How to Deal With Toilet Problems Effectively
Having grown up in the 50’s I am partial to some rock and roll but not when I am on the toilet. An unstable toilet that shifts around when you sit on it is irritating. Not only is this uncomfortable but it might also rock enough to eventually break the bowl. The problem can usually be corrected without calling a plumber but you must be careful not to break the toilet bowl when you attempt to fix it. Never forget that china is porcelain. On each side of the toilet bowl at the base you will find caps that cover a bolt and a nut. If you wiggle the toilet bowl–a toilet bowl is best handled with nitrile or latex gloves–and can see the bolts are not tight, your best course of action is to tighten them but carefully and a little at a time until the bowl rests securely on the floor. If the bolts are tight but the bowl still rocks look closely at how the base attaches to the floor. Are there gaps? Is the floor uneven against the bowl? You can buy small plastic shims designed to fix this or make your own out of hardwood. The plastic ones will not need to be replaced but may be hard to find. I looked these up at the Home Depot site and they show DANCO plastic toilet shims in a four-pack. Be careful not to break the bowl by forcing the shim in too far. It is easier to break a toilet bowl or tank than you might think. Nearly everyone who takes up the plumbing trade breaks a few in the learning process. If you have any doubts it is best to call a plumber.
The other issues that are common in toilet problems are: phantom flush, a tank that does not fill, a tank that will not flush, a bowl that empties slowly, and the constant sound of water running. The easiest of these to deal with is the full tank that will not flush. This usually happens when the chain that attaches from the tank lever (most people think of this as the handle) inside the tank to the flapper. A flapper is a piece of flexible material that blocks off the hole in the flush valve where the water escapes as the toilet flushes. Flipping the tank lever pulls the chain and the flapper comes up allowing the water to start pouring down through the flush valve. The flush valve is the plastic part that attaches to the toilet tank (the part where the water to flush the toilet is contained); it often looks like a smokestack with a large opening at the bottom and two hooks where the flapper is connected. If the handle turns but nothing happens then reattach the chain to the flapper but leave some slack in the chain. If you make it too tight then water might continually leak from the tank because the flapper will not seat properly. Test the flush by tripping the handle and watching to see that the flapper rises, hangs back while the water escapes, and then reseats tightly on the flush valve.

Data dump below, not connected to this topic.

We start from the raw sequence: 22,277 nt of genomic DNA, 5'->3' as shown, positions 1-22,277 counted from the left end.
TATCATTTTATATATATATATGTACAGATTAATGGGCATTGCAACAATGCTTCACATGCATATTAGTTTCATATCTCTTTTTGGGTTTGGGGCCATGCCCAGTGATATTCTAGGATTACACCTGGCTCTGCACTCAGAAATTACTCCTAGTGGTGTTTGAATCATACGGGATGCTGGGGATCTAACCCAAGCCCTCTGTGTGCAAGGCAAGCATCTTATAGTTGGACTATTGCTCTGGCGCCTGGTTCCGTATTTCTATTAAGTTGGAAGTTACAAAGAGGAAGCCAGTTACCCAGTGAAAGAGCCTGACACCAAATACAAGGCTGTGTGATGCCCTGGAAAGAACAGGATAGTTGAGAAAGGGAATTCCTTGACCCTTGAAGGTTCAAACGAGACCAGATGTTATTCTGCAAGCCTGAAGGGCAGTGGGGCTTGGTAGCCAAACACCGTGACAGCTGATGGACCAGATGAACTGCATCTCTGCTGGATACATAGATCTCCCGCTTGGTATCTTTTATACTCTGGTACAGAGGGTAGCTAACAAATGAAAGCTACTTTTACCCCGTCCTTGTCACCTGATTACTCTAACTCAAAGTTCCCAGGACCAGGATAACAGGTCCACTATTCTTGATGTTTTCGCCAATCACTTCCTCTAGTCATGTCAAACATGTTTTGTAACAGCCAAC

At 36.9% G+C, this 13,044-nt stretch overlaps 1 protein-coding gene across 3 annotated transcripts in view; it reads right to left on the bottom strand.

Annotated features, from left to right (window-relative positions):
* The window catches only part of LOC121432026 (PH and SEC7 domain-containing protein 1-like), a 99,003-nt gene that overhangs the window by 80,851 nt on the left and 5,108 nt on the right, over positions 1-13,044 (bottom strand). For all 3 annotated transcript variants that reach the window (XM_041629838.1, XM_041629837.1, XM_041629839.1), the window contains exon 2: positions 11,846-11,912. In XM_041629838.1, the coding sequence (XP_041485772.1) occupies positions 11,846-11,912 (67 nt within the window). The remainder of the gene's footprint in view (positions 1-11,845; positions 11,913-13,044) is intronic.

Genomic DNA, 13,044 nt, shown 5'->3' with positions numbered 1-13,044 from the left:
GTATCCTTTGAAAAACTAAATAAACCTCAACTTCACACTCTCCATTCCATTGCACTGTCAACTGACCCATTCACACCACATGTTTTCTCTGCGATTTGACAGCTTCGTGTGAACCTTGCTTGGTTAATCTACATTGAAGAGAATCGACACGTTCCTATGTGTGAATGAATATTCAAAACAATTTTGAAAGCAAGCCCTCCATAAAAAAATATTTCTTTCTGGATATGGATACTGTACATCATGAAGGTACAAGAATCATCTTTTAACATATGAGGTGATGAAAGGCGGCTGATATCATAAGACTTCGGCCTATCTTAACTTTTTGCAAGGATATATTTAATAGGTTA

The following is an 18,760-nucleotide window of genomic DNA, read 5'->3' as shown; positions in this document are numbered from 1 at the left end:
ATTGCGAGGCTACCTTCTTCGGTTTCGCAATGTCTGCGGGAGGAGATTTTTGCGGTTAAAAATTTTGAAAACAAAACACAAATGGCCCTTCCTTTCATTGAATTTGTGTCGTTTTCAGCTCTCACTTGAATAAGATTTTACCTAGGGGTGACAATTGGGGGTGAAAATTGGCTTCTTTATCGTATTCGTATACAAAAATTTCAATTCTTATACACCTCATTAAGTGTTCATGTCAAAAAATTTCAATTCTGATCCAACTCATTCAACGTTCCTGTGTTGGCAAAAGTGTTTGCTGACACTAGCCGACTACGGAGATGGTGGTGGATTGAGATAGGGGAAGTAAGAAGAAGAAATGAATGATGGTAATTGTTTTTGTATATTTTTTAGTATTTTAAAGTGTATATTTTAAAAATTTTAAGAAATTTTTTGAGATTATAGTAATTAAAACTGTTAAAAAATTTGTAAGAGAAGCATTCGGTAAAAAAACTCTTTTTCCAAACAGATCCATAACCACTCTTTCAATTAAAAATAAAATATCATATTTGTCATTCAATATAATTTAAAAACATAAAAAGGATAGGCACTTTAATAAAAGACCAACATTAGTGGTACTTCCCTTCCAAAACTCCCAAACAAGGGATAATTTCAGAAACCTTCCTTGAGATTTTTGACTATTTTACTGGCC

When you hear your toilet flushing in the middle of the night–it happens at other times but the hustle and bustle of our daily life drowns it out–it is not a ghost in the bathroom. Phantom flush is caused by water leaking from the tank into the bowl. When the water level in the tank gets down to a certain level the fill valve (also called a ballcock) kicks on and adds water to the tank. The fill valve is the device that fills your tank. The problem is not with the fill valve; the problem lies with the flapper or the flush valve. Old flappers lose their shape and warp. When they become warped water can flow past them slowly and the tank will slowly go down until the fill valve is tripped and adds water to the tank. The first step is to remove the flapper, take it to your plumbing outlet, and replace it with an equivalent flapper. Remember to attach the chain as in the earlier paragraph and test to make sure that the tank operates properly. If that does not fix the problem then you probably need a new flush valve. Flush valves have a rounded edge that seats against the flapper. If this seat develops an opening where water may pass, then it leaks. It is highly unlikely but you could also have a leak in your tank; it does happen but rarely. Replacing a flush valve can be tricky, not because the process is technically difficult but rather because of corrosion. The first thing to do is to make sure that the valve on the wall, called an angle stop, works; you don’t want a flood in your bathroom. Now examine your toilet. A two-piece toilet is bolted together. Normally this is with two bolts that go between the tank and bowl but sometimes there are three; these can become corroded and hard to turn. This is where many toilets are broken by novices. I have had to use a saw to cut these bolts more times than I wish to remember; the bolts were frozen solid. When in doubt cut them with a saw or call a plumber. One-piece toilets cannot be taken apart and replacing the flush valve might be easy or difficult depending on the make and model of the toilet. When in doubt, call a plumber. Most flush valves are attached to the toilet tank with a nut that screws on to the bottom of the flush valve and presses against the bottom of the tank. I recommend taking a picture of your flush valve before you attempt any kind of repair and checking with your local plumbing store to see if it is a common replacement part.